How the Efficient-Mileage car rating system works:
A few notes before we begin:
Force: The product of mass and acceleration.
Torque: The product of rotational force
Work: The product of force applied over a
Power: The rate of doing work or the rate
of using energy.
Efficiency: The ratio of power output to
Accuracy: The extent to which a given measurement
agrees with the standard value for a given measurement. A good metrology
tool is at least ten times more precise than it is accurate.
Precision: The extent to which a given set
of measurements agree with their average. A machine can be inaccurate
and very precise.
The Efficient-Mileage rating system
was developed to rank cars by a single number that represents efficiency.
It isn’t an absolute measurement of efficiency.
Fuel Conversion Efficiency may be the most ideal way
to measure efficiency. The Fuel Conversion Efficiency measurement
begins with measuring the specific fuel consumption (sfc). This
is the measure of mass fuel flow rate per unit power output. This
measures how efficiently the engine is using the supplied fuel to
do work: sfc = (mass fuel flow per unit time)/(power output). There
are, however, problems concerning sfc measurements in relation to
the intention of the efficient-mileage rating system. There is no
engine that runs at a constant speed at a constant load. Load and
engine speed constantly change. As these change so does the sfc.
A complete sfc measurement would result in a chart that looks like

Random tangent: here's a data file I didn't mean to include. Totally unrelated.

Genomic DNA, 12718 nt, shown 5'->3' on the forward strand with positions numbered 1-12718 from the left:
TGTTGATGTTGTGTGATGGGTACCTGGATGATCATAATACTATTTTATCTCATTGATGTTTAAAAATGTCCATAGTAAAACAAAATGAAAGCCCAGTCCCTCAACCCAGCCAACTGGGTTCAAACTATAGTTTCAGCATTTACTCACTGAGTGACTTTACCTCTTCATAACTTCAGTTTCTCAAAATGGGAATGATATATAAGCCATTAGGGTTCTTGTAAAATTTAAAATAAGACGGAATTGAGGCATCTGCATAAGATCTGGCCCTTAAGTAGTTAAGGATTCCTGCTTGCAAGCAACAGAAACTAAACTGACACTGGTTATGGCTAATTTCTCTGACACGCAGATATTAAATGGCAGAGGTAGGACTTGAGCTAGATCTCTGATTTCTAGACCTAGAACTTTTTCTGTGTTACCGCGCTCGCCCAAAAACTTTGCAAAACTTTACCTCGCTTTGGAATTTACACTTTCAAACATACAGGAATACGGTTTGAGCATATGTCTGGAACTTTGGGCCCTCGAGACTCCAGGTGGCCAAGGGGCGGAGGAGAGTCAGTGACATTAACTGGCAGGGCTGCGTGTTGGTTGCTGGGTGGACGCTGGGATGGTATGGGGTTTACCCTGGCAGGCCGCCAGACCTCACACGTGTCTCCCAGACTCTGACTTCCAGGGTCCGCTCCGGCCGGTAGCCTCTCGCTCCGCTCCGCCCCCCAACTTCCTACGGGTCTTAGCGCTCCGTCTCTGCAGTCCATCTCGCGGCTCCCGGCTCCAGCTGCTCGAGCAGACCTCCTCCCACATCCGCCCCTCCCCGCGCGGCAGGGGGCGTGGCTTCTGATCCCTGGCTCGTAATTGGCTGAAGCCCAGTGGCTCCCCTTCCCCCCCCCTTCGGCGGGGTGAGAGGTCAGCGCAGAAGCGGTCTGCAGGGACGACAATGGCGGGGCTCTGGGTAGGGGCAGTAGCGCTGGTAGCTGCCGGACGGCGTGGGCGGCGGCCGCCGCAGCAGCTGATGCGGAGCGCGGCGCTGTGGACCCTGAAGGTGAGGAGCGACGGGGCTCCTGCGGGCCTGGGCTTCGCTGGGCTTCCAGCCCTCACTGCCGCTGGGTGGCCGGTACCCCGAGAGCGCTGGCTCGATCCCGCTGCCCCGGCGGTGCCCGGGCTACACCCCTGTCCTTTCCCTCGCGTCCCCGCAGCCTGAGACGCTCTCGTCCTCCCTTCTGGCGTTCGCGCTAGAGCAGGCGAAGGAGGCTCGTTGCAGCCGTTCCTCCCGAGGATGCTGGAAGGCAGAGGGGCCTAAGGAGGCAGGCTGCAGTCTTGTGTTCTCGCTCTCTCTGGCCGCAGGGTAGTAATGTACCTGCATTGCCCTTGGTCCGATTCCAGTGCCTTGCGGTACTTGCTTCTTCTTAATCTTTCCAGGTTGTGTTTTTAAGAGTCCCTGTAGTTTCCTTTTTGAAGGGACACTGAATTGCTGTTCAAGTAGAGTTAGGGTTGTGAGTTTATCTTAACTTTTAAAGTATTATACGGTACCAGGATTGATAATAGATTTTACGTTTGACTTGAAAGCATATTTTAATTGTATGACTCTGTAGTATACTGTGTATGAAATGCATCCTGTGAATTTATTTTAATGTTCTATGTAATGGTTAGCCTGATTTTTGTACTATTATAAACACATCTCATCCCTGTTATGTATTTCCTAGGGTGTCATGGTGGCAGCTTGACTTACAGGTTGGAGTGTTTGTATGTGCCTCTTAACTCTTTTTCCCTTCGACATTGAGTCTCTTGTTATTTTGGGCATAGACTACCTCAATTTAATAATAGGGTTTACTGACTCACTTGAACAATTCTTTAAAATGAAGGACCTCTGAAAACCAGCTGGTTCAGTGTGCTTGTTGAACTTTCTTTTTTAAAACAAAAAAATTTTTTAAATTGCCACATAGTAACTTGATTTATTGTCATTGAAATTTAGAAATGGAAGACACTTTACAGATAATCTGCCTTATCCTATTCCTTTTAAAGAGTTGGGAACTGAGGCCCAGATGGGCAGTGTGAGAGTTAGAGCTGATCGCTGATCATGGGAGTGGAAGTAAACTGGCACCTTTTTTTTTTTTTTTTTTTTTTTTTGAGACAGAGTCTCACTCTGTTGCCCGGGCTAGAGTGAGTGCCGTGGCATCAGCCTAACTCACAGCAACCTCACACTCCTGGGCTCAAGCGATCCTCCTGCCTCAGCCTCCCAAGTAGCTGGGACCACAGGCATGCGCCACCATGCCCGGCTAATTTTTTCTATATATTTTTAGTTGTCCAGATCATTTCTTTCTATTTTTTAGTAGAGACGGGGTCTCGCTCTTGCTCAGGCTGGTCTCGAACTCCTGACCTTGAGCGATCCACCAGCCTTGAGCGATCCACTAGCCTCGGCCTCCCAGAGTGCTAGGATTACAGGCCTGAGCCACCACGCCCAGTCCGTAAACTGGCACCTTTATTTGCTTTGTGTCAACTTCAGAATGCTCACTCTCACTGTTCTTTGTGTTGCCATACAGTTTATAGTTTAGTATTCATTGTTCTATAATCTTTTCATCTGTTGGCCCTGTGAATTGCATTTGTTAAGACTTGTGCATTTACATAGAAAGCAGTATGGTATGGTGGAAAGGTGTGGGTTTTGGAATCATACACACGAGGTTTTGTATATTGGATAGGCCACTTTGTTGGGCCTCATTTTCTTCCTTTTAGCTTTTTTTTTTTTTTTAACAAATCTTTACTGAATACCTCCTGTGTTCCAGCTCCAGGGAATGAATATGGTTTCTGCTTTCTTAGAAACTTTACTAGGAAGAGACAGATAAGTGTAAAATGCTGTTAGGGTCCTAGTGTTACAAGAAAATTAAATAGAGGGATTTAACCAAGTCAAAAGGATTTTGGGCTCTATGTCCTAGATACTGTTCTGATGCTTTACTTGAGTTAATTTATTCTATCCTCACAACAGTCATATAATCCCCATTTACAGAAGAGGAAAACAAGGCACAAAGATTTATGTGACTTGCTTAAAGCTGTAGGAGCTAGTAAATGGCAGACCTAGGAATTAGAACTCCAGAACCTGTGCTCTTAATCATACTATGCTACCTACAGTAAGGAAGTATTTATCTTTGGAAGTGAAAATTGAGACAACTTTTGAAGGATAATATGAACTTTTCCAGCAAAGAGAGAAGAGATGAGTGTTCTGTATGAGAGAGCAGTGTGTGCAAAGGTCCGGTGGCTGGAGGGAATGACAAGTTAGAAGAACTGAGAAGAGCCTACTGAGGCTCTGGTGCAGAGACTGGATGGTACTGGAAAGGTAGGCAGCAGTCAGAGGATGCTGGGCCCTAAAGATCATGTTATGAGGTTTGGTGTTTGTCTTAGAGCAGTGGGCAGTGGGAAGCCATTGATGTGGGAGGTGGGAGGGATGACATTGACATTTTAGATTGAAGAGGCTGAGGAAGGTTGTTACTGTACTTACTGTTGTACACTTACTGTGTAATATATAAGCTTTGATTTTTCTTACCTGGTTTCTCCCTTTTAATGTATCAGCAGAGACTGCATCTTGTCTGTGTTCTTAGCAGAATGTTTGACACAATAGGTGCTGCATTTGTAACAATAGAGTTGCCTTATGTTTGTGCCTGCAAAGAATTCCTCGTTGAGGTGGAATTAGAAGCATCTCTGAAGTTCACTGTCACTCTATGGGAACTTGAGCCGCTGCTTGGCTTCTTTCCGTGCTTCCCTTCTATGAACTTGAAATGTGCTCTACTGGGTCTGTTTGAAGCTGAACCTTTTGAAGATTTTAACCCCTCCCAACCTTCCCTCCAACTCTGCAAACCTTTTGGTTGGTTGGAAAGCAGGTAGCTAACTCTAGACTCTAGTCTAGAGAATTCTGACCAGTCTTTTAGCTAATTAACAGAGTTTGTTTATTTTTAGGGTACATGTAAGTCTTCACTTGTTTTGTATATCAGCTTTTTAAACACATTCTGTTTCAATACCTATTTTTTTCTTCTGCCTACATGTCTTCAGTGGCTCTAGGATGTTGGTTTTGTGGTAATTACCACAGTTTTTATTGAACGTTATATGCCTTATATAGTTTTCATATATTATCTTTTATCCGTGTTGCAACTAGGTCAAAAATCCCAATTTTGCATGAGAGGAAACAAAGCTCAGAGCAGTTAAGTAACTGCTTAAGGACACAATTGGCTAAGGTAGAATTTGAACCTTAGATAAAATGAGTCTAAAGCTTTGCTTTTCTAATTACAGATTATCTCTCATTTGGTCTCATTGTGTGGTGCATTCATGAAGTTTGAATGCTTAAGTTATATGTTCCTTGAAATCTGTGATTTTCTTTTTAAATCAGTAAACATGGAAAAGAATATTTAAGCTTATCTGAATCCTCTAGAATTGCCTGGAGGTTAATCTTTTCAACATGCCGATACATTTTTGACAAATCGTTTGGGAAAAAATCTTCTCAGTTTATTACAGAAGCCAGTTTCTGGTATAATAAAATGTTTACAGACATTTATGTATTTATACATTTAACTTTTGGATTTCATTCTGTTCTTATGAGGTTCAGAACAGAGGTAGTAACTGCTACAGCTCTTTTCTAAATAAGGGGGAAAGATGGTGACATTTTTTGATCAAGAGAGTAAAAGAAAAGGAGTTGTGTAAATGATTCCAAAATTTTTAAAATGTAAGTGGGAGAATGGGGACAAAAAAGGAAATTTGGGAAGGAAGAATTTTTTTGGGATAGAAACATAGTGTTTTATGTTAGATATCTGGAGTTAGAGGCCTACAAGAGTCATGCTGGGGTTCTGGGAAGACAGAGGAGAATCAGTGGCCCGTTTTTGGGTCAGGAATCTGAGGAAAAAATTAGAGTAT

a topographical map. Measurements would need to be taken at many
intervals of engine speed and many intervals of a given engine speed
at an interval of load. This would give a very detailed view of
engine efficiency. Comparing relief maps of engine efficiency is
only helpful to an engineer interested optimizing an engine's efficiency.
Fuel Conversion Efficiency is ratio calculated from the sfc dimensional
value. The Fuel Conversion Efficiency (nf) is the ratio of the engine
output to the heating value of the fuel used (QHV).
nf = (work per cycle)/(mass fuel used x heating value
nf = (Power)/(mass fuel flow rate x heating value
nf = 1/(sfc x heating value of fuel)
The heating value of gasoline is on average 43 megajoules
(MJ) per kilogram or about 18,500 BTU per mass pound. A mass pound
is the same value as a pound with the understanding that it is a
measure of mass instead of weight, where weight is really force.
The heating value of diesel fuel is on average 47 MJ per kilogram,
about 9% more energy than gasoline. The diesel vehicles in the chart
were adjusted for the greater energy content in diesel. On the specific
diesel vehicle web pages the gain in rating that would occur if
the adjustment wasn't made is shown in order to portray the benefits
of using a fuel with greater energy density.
The best way to measure fuel consumption is by measuring
carbon balance. The total mass of fuel used must be equal to the
amount of carbon that exits the exhaust. The EPA measures this by
driving specified drive cycles. This type of test is not intended
to be an accurate measure of fuel consumption (although recent efforts
by the EPA have increased the probability of accuracy). The EPA
test is intended to be a precise measurement. This means that every
time the test is performed on the specific vehicle, the measurement
will be the same. My primary complaint is that the measurement is
not reported to the first tenth of a mpg.
The new EPA measurements are a wonderful source for
fuel consumption even if there is controversy over the accuracy.
The EPA mpg ratings are very precise. Cars can easily be ranked
by fuel consumption. And the real world mpg numbers average out
very closely to the average of the EPA numbers which does support
the argument that EPA numbers are accurate. The EPA mpg numbers
also represent what cars use in practical daily driving.
Due to the impracticality of measuring the carbon
balance of every car at every engine speed in relation to a variety
of engine loads an alternative method of calculating efficiency
was derived: efficiency = (work done)/(energy used). What? That's